What do this year’s nominations say about our music industry?

First published on: 24th July 2020

It’s one of the most coveted prizes in the British music world. So who’s album is in the running for the 2020 Mercury Prize? And what do this year’s nominations say about our music industry right now? By Sarah Bradbury.

Yesterday afternoon, the much-anticipated shortlist for the 2020 Mercury Prize was announced via BBC Radio 6. 12 albums whittled down all the releases from UK and Irish artists over the last year which we have come to view as reflecting something of the zeitgeist.

In a massive coup for gender equality, the female-fronted acts outstripped the male nominees for the first time in the prize’s 28-year history.

However, despite the progress made on the gender front, the shortlist wasn’t universally welcomed. Alexis Petridis from the Guardian asked why we didn’t see more albums “dragged from the fringes.” Making reference to tweets posted by Nadine Shah (who wasn’t nominated and accurately thought The 1975 was) he highlighted that the raison d’etre of the prize was to celebrate the “underdog” in contrast to the more mainstream Brits.

And it’s a fair point. The women leading the pack are all very much established voices, including Charli XCX for quickly thrown together lockdown album How I’m Feeling Now, Laura Marling for her stunning Song for Our Daughter, her fourth time being nominated, and Dua Lipa’s pure pop-fest and UK no.1 album Future Nostalgia.

Batting for the boys is Stormzy with his massive Heavy is the Head, Michael Kiwanuka with his critically-acclaimed soulful third album Kiwanuka, and godfather-of-grime artist Kano with Hoodies All Summer. There’s a good dose of indie with female-fronted bands Brighton-born Porridge Radio and Lanterns On the Lake plus six-piece Sports Team.

We’re keen to have a listen to lesser-known former footballer Georgia’s Seeking Thrills and southeast London jazz artist Moses Boyd’s Dark Matter (he’s apparently worked with Beyonce on the soundtrack for The Lion King…).

You could argue the list lacks something very radical, left-field or provocative to get our teeth into. There were also some omissions – some felt FKA Twigs was overlooked for Magdalene, Rina Sawayama for her debut album and J Hus for Common Sense and only one-non English artist with Welsh Anna Meredith for FIBS.

All 12 artists receive an album of the year trophy while the overall winner will bag a cash prize of £25,000. Previous winners include Dave for Psychodrama last year, who blew audiences away with his rendition of “Black”, as well as the likes of Wolf Alice, Smapha, James Blake, Alt-J PJ Harvey, Pulp and Portishead.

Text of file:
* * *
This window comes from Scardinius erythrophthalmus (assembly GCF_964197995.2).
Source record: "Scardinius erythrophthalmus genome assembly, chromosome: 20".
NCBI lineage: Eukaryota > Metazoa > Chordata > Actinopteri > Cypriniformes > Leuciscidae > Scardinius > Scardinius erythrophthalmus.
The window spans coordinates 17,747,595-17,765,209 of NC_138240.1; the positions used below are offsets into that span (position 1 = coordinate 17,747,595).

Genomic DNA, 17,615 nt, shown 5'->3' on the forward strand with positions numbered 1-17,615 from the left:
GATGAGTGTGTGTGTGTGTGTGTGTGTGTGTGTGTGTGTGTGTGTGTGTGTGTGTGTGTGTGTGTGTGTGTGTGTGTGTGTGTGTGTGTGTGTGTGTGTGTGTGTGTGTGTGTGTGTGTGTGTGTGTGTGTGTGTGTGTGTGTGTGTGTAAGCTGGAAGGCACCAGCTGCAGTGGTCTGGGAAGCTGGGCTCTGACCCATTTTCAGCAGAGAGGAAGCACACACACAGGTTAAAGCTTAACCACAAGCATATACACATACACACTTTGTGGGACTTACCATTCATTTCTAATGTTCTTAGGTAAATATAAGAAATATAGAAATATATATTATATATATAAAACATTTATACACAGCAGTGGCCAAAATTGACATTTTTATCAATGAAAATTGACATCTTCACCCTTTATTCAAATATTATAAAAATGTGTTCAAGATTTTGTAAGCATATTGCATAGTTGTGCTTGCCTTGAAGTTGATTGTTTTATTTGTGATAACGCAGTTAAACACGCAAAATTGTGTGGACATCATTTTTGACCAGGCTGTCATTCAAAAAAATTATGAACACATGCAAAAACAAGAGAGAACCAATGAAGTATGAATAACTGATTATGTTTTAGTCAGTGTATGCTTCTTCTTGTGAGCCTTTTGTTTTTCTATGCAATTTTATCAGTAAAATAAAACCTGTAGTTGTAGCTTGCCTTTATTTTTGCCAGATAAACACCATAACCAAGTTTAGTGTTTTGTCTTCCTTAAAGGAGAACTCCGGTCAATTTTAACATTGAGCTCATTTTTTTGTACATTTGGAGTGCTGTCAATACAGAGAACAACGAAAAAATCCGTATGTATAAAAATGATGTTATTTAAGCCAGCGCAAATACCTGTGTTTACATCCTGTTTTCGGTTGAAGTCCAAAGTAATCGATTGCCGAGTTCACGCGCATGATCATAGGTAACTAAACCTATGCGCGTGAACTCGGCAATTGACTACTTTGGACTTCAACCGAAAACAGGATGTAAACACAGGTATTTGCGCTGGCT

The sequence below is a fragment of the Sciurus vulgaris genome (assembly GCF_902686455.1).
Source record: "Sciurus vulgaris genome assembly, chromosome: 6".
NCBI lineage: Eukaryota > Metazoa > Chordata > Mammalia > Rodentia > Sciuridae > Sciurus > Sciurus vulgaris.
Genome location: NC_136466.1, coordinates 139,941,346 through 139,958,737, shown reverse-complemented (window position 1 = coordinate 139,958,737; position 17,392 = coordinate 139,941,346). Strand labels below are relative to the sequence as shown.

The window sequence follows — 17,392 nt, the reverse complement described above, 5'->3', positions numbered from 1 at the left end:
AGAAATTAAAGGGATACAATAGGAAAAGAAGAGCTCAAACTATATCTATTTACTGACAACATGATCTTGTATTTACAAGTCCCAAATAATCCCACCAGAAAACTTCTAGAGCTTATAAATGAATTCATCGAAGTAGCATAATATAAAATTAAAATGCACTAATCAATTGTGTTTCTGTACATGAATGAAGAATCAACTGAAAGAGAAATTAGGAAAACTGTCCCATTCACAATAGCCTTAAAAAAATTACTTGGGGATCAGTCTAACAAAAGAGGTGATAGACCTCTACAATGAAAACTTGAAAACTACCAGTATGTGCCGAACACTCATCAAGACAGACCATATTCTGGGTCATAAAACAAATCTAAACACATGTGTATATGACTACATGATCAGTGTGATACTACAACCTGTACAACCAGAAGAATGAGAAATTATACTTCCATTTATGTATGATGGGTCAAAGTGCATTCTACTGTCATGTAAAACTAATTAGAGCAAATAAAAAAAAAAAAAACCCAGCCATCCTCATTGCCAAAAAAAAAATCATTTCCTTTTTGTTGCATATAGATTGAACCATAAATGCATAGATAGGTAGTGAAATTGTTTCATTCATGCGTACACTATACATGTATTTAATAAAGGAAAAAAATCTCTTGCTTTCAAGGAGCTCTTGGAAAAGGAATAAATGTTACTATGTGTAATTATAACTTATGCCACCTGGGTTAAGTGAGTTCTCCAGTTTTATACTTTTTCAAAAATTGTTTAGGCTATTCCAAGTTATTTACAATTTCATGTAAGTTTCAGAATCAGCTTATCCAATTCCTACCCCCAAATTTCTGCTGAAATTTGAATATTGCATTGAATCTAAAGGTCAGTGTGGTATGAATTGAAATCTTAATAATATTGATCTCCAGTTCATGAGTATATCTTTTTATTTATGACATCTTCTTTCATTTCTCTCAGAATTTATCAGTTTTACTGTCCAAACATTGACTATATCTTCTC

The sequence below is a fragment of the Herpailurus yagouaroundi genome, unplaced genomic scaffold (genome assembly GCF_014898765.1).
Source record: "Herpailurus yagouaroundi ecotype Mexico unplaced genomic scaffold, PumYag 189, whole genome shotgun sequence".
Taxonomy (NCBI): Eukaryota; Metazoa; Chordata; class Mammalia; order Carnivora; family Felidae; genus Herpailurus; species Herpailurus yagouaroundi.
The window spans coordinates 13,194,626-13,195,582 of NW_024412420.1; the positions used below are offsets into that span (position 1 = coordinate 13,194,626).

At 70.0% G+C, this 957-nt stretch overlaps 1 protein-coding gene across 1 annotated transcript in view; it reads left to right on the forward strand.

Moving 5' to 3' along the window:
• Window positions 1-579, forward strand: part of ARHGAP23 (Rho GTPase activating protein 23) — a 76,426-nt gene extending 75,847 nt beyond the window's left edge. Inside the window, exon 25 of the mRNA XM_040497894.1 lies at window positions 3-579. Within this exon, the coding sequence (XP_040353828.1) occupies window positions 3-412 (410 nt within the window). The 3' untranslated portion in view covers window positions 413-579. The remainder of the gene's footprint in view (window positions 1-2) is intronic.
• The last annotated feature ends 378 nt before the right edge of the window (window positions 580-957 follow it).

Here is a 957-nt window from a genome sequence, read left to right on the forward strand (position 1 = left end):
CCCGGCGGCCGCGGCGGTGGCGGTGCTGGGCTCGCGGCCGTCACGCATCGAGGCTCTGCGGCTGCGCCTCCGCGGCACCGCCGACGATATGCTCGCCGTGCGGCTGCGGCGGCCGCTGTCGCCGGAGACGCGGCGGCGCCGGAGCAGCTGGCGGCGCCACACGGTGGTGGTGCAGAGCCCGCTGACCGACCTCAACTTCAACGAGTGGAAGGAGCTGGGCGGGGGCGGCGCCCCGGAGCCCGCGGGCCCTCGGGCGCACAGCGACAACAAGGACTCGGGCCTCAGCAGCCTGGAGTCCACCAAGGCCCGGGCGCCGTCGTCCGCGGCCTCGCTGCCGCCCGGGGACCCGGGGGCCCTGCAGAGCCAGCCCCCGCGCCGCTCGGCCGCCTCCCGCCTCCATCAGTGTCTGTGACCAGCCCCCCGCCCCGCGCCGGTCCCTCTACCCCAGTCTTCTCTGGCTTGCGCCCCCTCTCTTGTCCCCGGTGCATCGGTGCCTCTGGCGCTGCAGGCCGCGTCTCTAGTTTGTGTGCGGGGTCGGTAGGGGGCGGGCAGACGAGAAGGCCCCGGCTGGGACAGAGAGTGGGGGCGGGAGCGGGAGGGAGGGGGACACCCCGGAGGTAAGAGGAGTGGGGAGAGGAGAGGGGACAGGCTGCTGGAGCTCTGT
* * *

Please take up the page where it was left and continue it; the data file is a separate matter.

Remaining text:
Former nominee Anna Calvi was on the panel of judges this year, alongside Annie Mac, Jorja Smith, Jamie Cullum and Gemma Cairney. She told Sky News the significance of making the list:

“If you’re a small artist, it’s massive because it means so many more people are going to hear of you, which can be a real career changer. But I think also, if you’re already a big band, it just shows that people are respecting you for your artistry, it’s not just about how many records you sell.”

The prize also comes at a time when the arts industry is in crisis, with many criticising the government’s lack of clarity and offering too little support too late. On the flip side, the arts and music in particular have emerged as a great source of respite and comfort during dark times, showing they are more in demand than ever and therefore worth protecting.

In a statement judges said: “In these difficult and uncertain times the Hyundai Mercury Prize is proud to celebrate the remarkable power of music to inspire and exhilarate. The albums on the 2020 shortlist showcase a great diversity of sounds, styles, ambitions and experience. What these albums share is an irresistible urgency, a belief that their music matters more than ever.”

Here are the 12 shortlisted albums:

Anna Meredith – Fibs
Charli XCX – How I’m Feeling Now
Dua Lipa – Future Nostalgia
Georgia – Seeking Thrills
Kano – Hoodies All Summer
Lanterns on the Lake – Spook the Herd
Laura Marling – Song for Our Daughter
Michael Kiwanuka – Kiwanuka
Moses Boyd – Dark Matter
Porridge Radio – Every Bad
Sports Team – Deep Down Happy
Stormzy – Heavy is the Head

The announcement will be made on 10th Sep at a ceremony at London’s Hammersmith Apollo (who knows what will be happening with COVID-19 by then!).

Who do you think deserves to win?!